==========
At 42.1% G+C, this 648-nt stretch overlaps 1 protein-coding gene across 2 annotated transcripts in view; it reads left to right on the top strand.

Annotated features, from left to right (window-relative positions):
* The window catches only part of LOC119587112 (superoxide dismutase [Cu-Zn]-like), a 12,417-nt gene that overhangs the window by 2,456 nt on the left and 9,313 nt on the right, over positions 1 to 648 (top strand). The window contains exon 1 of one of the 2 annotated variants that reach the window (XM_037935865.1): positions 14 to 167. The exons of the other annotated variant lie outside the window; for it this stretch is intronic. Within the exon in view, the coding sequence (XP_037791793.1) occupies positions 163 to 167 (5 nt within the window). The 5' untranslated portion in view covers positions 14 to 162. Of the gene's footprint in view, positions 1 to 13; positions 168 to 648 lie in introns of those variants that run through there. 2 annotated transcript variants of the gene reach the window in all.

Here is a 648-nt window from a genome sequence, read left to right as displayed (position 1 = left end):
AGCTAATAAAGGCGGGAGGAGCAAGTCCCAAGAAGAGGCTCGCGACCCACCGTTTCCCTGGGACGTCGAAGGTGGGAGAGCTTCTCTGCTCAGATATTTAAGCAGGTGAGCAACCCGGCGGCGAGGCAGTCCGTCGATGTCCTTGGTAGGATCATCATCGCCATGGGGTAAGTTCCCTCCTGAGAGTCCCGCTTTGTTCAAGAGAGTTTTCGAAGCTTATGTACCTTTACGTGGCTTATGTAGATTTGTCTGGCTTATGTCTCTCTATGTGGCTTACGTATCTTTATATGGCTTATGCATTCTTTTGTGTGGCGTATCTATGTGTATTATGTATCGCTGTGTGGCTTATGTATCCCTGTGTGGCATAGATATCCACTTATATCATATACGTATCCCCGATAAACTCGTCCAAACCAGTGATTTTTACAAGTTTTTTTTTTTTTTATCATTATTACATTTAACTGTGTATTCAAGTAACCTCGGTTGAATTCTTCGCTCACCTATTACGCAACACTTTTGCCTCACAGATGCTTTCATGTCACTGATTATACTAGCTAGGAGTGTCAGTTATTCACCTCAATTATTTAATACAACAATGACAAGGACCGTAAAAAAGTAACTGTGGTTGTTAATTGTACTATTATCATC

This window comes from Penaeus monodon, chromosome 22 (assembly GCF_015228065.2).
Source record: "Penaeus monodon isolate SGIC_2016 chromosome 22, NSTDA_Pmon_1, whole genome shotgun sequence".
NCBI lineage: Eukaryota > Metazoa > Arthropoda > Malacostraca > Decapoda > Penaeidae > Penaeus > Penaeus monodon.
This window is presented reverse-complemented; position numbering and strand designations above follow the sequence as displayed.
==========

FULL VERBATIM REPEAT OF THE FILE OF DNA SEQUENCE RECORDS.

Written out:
At 42.1% G+C, this 648-nt stretch overlaps 1 protein-coding gene across 2 annotated transcripts in view; it reads left to right on the top strand.

Annotated features, from left to right (window-relative positions):
* The window catches only part of LOC119587112 (superoxide dismutase [Cu-Zn]-like), a 12,417-nt gene that overhangs the window by 2,456 nt on the left and 9,313 nt on the right, over positions 1 to 648 (top strand). The window contains exon 1 of one of the 2 annotated variants that reach the window (XM_037935865.1): positions 14 to 167. The exons of the other annotated variant lie outside the window; for it this stretch is intronic. Within the exon in view, the coding sequence (XP_037791793.1) occupies positions 163 to 167 (5 nt within the window). The 5' untranslated portion in view covers positions 14 to 162. Of the gene's footprint in view, positions 1 to 13; positions 168 to 648 lie in introns of those variants that run through there. 2 annotated transcript variants of the gene reach the window in all.

Here is a 648-nt window from a genome sequence, read left to right as displayed (position 1 = left end):
AGCTAATAAAGGCGGGAGGAGCAAGTCCCAAGAAGAGGCTCGCGACCCACCGTTTCCCTGGGACGTCGAAGGTGGGAGAGCTTCTCTGCTCAGATATTTAAGCAGGTGAGCAACCCGGCGGCGAGGCAGTCCGTCGATGTCCTTGGTAGGATCATCATCGCCATGGGGTAAGTTCCCTCCTGAGAGTCCCGCTTTGTTCAAGAGAGTTTTCGAAGCTTATGTACCTTTACGTGGCTTATGTAGATTTGTCTGGCTTATGTCTCTCTATGTGGCTTACGTATCTTTATATGGCTTATGCATTCTTTTGTGTGGCGTATCTATGTGTATTATGTATCGCTGTGTGGCTTATGTATCCCTGTGTGGCATAGATATCCACTTATATCATATACGTATCCCCGATAAACTCGTCCAAACCAGTGATTTTTACAAGTTTTTTTTTTTTTTATCATTATTACATTTAACTGTGTATTCAAGTAACCTCGGTTGAATTCTTCGCTCACCTATTACGCAACACTTTTGCCTCACAGATGCTTTCATGTCACTGATTATACTAGCTAGGAGTGTCAGTTATTCACCTCAATTATTTAATACAACAATGACAAGGACCGTAAAAAAGTAACTGTGGTTGTTAATTGTACTATTATCATC

This window comes from Penaeus monodon, chromosome 22 (assembly GCF_015228065.2).
Source record: "Penaeus monodon isolate SGIC_2016 chromosome 22, NSTDA_Pmon_1, whole genome shotgun sequence".
NCBI lineage: Eukaryota > Metazoa > Arthropoda > Malacostraca > Decapoda > Penaeidae > Penaeus > Penaeus monodon.
This window is presented reverse-complemented; position numbering and strand designations above follow the sequence as displayed.